I still don’t understand why the national figures are so adrift of this. A child who gets 4a in all 3 subjects should (adolescent catastrophe aside) find getting an A not easy but well within their grasp. They are capable kids. More of an uphill struggle for 4c’s to get a c, as most likely they have been heavily ‘ intervened’ with in primary to haul them over the finishing line…but then again I had expected these we the group that formed the c/ d intervention group in secondaries. By the way, having two teenage sons I am pretty familiar with the specification of gcse in English, maths and science, having helped them do many past papers- although I confess not so much for geography. 4bs are middling ability students, so I’d expect a B grade – a middling grade – no? ( using ‘ ability’ as shorthand for ‘ prior attainment’ and without being too crudely deterministic).
For what it is worth, I’ve been doing appraisal target setting this week and asked all my teachers to bring along a completed matrix on which they had set targets for their class based on either end of ks1 data ( for ks2 teachers) or fsp ( for ks1). Teachers are expected to set targets so that almost everyone will have made at least expected progress and at least a third more than expected. After all,that’s what happens nationally. Really I’d like more than expected over 50%, but with the stupidity of performance related pay I’d never make that an appraisal target. The early years staff also set targets based on ages and stages, although these are used much more as a tentative starting point for discussion.
So secondary colleagues – honest question- why don’t you routinely convert very able yr 6 pupils to a’s and a*’s etc.?
The answer is simple: The bell curve. Grades are not absolute measures; they are referenced against a distribution. There are more spaces above 4a at KS2 than there are spaces of A and A* at GCSE. It’s as simple as that. You’re asking for more something akin to saying ‘everyone should be above average’. And then there is the issue of the curriculum breadth at KS2 used for the assessment of those levels; it’s far narrower than the equivalent at KS4. But the main thing is just the statistical impossibility.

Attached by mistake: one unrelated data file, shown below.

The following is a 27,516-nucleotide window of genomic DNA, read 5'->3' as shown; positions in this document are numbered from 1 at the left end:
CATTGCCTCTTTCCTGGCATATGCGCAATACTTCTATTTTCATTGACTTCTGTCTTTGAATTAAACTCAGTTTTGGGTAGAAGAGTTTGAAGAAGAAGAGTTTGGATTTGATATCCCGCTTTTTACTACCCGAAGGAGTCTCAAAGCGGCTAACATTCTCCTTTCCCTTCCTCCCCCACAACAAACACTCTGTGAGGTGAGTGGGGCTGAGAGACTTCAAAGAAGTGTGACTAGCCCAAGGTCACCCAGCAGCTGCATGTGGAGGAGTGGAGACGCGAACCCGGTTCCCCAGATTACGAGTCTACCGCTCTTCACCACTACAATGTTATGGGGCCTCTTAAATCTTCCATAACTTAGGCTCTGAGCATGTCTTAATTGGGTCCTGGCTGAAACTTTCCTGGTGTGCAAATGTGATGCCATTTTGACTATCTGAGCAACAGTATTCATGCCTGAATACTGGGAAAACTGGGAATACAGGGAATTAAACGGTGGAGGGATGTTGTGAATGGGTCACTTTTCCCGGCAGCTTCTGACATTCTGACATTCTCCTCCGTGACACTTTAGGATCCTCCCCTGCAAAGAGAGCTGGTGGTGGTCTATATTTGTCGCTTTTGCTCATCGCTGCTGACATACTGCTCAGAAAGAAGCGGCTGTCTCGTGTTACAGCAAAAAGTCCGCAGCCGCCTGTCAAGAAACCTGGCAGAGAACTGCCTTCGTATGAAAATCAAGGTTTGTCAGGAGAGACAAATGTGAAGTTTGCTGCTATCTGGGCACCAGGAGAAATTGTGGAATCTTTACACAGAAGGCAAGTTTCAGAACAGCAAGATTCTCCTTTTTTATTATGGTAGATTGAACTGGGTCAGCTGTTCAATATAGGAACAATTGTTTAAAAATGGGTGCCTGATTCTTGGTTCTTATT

A grade B is only “a middling grade” if A – C are the only grades considered… Level 5 to an A, 4 to a C and 3 to an E is much more realistic.
I use these matrices as a guide for expected progress as well, by adding up the relevant columns in the sheet and graphing. English shows the sawtooth shape you’d probably expect but history is more of a J shape, showing it is much harder for L3 students to make ELP in history than it is in English – even though they might be considered similar type subjects. Subjects like art can be nearly flat (equal probability of ELP for all ability students).
It’s only a guide because there are differences in correlation coefficients for the transitions, and also the cohort ability range may not match that of the national data (e.g. There are more high ability students in the national data set for separate sciences than we will ever see in our school), but nonetheless it does highlight the fact that you can’t expect all abilities and/or all subjects to hit 70% ELP.
I can’t work out how to paste the graphs in here but am happy to send the sheet via email if you want to see what I mean without the effort of doing it yourself, although it’s a relatively trivial task.